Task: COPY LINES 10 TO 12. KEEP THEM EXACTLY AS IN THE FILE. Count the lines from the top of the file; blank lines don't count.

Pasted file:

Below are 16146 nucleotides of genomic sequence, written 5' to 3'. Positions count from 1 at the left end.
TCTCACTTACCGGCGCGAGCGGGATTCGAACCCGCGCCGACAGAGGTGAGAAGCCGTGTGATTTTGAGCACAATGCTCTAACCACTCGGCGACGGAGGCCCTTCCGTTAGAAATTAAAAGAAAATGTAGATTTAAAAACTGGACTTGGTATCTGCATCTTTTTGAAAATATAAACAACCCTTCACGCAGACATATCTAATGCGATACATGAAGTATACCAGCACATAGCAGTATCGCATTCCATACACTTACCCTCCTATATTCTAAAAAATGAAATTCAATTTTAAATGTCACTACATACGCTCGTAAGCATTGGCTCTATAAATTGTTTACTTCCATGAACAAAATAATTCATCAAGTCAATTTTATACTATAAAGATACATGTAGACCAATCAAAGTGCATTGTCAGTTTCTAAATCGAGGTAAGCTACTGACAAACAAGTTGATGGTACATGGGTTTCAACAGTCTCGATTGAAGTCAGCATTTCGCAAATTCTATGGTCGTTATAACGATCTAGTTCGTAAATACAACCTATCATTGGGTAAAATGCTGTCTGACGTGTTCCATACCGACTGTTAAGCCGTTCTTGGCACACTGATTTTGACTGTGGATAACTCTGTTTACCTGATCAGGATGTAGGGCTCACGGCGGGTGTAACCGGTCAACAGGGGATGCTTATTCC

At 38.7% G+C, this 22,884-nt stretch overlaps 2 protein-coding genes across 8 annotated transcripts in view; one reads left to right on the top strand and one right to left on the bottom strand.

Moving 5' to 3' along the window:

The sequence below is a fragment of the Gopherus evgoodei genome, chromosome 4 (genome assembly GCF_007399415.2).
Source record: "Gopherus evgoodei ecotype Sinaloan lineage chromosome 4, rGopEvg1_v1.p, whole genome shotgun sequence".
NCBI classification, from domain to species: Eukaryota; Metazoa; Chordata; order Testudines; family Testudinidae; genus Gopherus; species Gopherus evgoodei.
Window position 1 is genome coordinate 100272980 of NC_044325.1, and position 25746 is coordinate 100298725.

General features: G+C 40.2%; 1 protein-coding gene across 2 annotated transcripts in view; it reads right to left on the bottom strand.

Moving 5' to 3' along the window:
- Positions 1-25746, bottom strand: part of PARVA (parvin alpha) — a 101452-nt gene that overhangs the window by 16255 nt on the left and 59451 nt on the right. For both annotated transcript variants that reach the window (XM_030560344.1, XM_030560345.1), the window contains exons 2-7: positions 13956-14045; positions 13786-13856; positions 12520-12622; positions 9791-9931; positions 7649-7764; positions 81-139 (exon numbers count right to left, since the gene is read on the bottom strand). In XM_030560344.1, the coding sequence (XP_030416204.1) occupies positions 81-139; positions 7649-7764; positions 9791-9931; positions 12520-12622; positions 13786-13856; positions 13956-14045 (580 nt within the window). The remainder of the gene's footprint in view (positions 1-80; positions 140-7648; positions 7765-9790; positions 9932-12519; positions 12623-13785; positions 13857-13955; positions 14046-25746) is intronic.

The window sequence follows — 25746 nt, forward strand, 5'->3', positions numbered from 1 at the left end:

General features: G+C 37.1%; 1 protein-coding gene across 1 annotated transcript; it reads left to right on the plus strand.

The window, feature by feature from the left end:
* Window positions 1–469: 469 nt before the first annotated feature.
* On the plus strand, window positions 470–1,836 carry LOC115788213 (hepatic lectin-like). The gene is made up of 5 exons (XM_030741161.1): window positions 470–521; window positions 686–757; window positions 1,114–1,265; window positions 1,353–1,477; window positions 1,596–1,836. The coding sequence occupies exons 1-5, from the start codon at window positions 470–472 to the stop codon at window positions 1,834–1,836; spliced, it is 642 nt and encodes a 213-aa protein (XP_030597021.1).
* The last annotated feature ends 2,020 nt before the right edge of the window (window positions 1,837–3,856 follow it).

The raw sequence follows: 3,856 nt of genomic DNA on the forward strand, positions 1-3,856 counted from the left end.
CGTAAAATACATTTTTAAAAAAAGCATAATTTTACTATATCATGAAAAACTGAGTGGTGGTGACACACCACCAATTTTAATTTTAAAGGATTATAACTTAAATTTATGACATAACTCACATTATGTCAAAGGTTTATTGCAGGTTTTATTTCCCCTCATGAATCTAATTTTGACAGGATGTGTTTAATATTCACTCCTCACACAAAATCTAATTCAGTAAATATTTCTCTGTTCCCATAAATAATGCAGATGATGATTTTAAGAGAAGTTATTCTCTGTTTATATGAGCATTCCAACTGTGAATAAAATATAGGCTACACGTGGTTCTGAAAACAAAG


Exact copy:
Moving 5' to 3' along the window:
- Positions 1-25746, bottom strand: part of PARVA (parvin alpha) — a 101452-nt gene that overhangs the window by 16255 nt on the left and 59451 nt on the right. For both annotated transcript variants that reach the window (XM_030560344.1, XM_030560345.1), the window contains exons 2-7: positions 13956-14045; positions 13786-13856; positions 12520-12622; positions 9791-9931; positions 7649-7764; positions 81-139 (exon numbers count right to left, since the gene is read on the bottom strand). In XM_030560344.1, the coding sequence (XP_030416204.1) occupies positions 81-139; positions 7649-7764; positions 9791-9931; positions 12520-12622; positions 13786-13856; positions 13956-14045 (580 nt within the window). The remainder of the gene's footprint in view (positions 1-80; positions 140-7648; positions 7765-9790; positions 9932-12519; positions 12623-13785; positions 13857-13955; positions 14046-25746) is intronic.

The window sequence follows — 25746 nt, forward strand, 5'->3', positions numbered from 1 at the left end: